How did the reform become a case for the Federal Constitutional Court?
The FDP, the Greens and the Left, who were in opposition when the GroKo reform was passed, had agreed on their own bill that would have had significantly more impact. According to him, for example, the number of constituencies should be reduced from 299 to 250. In February 2021, they submitted a so-called abstract norm review in Karlsruhe to check the electoral law reform of the Union and SPD for its compatibility with the Basic Law.
Are the plaintiffs still happy with that?
No. The FDP, the Greens and the Left would have preferred to shelve their lawsuit in view of the reform of the traffic light coalition. In mid-March, the 216 MPs who had once submitted the application for regulatory review requested that the procedure be suspended. Vain. There is a “significant interest” in determining whether the current Bundestag was created on the basis of a constitutional right to vote, said Vice Court President Doris König at the oral hearing.
Why is this still relevant given the new reform?
Due to the many mishaps on election day in Berlin, the federal election is to be repeated in some electoral districts of the capital following a decision by the Bundestag. Proceedings on this matter are also ongoing in Karlsruhe. On December 19th, the Federal Constitutional Court wants to announce in how many electoral districts this has to happen and whether it is enough to only cast the second vote. The repeat election would have to follow the same rules as the main election.
What could that mean?
Things could get tricky. If the changes are declared invalid and not just unconstitutional, “in the event of a partial repeat election in Berlin, the entire federal election result would essentially have to be calculated again according to the old electoral law from before 2020,” explains political scientist Sophie Schönberger, the plaintiff for the Greens , FDP and the Left. This would increase the size of the current Bundestag even further.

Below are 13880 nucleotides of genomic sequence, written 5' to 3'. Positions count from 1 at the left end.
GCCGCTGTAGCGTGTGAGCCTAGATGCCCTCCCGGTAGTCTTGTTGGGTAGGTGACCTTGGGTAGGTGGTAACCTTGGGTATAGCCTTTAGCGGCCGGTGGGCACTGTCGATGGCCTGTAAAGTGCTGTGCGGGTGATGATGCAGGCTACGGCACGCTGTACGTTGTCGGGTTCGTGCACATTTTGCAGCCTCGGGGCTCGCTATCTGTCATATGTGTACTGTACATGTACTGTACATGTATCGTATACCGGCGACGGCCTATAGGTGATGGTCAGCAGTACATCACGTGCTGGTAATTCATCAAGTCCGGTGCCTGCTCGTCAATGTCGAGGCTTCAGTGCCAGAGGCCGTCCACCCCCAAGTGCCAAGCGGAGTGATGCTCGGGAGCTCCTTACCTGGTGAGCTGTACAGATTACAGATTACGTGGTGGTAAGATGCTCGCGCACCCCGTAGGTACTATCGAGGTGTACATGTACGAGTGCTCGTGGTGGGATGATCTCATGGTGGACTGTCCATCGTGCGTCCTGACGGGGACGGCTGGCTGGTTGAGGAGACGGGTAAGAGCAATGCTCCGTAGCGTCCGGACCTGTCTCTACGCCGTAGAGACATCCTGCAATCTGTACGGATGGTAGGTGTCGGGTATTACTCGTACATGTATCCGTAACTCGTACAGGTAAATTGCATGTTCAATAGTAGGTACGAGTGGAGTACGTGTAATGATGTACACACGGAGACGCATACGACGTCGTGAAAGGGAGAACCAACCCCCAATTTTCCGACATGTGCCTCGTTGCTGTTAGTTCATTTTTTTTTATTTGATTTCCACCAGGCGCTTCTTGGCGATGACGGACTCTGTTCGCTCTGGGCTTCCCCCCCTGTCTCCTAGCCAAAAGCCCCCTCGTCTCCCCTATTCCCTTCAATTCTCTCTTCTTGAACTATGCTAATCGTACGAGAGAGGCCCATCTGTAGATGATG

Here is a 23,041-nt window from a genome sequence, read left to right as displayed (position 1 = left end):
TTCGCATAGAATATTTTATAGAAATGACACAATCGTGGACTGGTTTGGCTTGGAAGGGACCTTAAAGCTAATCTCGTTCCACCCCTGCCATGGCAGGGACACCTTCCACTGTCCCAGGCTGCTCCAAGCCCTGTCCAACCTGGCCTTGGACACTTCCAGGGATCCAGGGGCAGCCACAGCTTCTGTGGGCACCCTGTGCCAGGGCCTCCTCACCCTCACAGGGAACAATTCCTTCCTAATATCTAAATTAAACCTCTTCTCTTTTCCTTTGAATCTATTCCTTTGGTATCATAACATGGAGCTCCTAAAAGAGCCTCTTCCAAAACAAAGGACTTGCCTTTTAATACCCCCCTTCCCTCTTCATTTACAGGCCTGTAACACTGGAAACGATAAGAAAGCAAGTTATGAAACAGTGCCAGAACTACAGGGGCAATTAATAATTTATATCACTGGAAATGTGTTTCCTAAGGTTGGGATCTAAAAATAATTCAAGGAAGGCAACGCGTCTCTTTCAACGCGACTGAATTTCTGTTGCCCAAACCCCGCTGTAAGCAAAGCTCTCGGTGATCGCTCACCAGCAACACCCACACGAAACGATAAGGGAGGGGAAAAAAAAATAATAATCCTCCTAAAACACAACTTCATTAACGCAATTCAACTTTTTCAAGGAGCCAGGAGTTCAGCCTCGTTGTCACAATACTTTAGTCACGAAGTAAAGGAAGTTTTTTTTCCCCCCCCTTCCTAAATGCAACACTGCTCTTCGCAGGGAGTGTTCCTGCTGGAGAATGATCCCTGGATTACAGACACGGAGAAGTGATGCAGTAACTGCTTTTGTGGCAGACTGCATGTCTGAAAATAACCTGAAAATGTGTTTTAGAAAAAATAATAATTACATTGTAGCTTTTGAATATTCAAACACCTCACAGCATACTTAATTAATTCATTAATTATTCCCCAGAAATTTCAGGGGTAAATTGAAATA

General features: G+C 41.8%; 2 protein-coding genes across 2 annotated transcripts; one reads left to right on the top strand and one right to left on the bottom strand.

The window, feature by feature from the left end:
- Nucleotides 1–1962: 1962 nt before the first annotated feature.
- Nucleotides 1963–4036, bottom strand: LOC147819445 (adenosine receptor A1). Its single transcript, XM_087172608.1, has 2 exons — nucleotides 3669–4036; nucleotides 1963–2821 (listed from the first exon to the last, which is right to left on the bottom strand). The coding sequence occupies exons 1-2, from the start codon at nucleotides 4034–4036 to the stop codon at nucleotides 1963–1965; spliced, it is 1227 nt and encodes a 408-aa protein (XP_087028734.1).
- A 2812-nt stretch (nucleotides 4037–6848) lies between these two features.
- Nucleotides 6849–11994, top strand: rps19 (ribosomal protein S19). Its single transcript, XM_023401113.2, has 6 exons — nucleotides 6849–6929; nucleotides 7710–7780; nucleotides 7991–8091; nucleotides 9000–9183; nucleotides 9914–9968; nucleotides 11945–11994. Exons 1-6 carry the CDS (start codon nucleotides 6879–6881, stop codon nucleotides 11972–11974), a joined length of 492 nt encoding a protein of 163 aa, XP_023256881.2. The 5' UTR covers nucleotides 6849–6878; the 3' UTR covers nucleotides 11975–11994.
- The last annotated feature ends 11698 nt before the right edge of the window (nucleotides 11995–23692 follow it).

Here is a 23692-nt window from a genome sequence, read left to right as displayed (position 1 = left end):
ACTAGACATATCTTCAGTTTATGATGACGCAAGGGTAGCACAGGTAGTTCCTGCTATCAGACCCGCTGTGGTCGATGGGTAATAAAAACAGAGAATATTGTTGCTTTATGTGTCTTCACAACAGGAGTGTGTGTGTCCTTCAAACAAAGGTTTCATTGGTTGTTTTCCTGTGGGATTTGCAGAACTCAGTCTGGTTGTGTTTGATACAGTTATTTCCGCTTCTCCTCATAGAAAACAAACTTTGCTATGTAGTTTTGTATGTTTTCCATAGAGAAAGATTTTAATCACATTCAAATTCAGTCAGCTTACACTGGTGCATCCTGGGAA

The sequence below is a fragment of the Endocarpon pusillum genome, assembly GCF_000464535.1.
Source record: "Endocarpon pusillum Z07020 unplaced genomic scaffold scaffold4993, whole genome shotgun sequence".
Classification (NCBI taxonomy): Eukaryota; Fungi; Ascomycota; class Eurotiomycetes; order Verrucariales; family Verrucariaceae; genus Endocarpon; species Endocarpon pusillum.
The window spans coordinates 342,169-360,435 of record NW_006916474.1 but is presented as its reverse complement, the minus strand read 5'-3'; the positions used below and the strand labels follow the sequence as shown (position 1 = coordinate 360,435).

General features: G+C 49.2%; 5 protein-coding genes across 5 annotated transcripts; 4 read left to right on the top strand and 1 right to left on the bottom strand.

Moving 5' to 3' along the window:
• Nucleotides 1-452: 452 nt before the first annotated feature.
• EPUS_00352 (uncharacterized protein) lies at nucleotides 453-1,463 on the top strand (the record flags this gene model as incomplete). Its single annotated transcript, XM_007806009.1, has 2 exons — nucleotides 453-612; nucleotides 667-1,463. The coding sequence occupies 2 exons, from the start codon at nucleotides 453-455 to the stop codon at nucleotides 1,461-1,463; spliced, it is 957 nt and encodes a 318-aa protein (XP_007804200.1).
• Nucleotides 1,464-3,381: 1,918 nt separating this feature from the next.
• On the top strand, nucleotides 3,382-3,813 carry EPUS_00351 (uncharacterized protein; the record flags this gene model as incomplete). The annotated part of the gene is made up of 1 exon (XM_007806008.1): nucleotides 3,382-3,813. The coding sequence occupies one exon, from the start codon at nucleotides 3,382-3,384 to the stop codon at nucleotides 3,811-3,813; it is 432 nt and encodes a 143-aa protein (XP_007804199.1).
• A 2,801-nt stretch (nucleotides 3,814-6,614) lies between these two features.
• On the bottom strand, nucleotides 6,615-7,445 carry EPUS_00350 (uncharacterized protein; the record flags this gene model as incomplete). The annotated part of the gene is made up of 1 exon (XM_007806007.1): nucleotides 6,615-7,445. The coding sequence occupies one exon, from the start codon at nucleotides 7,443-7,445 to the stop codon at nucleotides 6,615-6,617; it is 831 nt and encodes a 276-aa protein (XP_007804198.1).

“A possible solution in principle would be to apply the law that existed before this reform,” says the Bundestag representative, Professor Bernd Grzeszick. Theoretically, a kind of “transitional or emergency” voting law would also be possible, which the Bundestag could only issue in this case. However, all of these scenarios are extremely problematic from a legal point of view for various reasons.
Can the ruling also have consequences for the new reform?
In Berlin, the ruling on the 2020 electoral law reform will be examined closely. The judges may write a few general principles on voting law in their ruling, which could also have an impact on the latest reform. The Free State of Bavaria and the CSU are already suing against this. The CDU/CSU parliamentary group and the Left have also announced lawsuits. Assuming that Karlsruhe rejects the new reform, the old voting law might come into effect in 2025.
I have been working in the news industry for over 6 years, first as a reporter and now as an editor. I have covered politics extensively, and my work has appeared in major newspapers and online news outlets around the world. In addition to my writing, I also contribute regularly to 24 Hours World.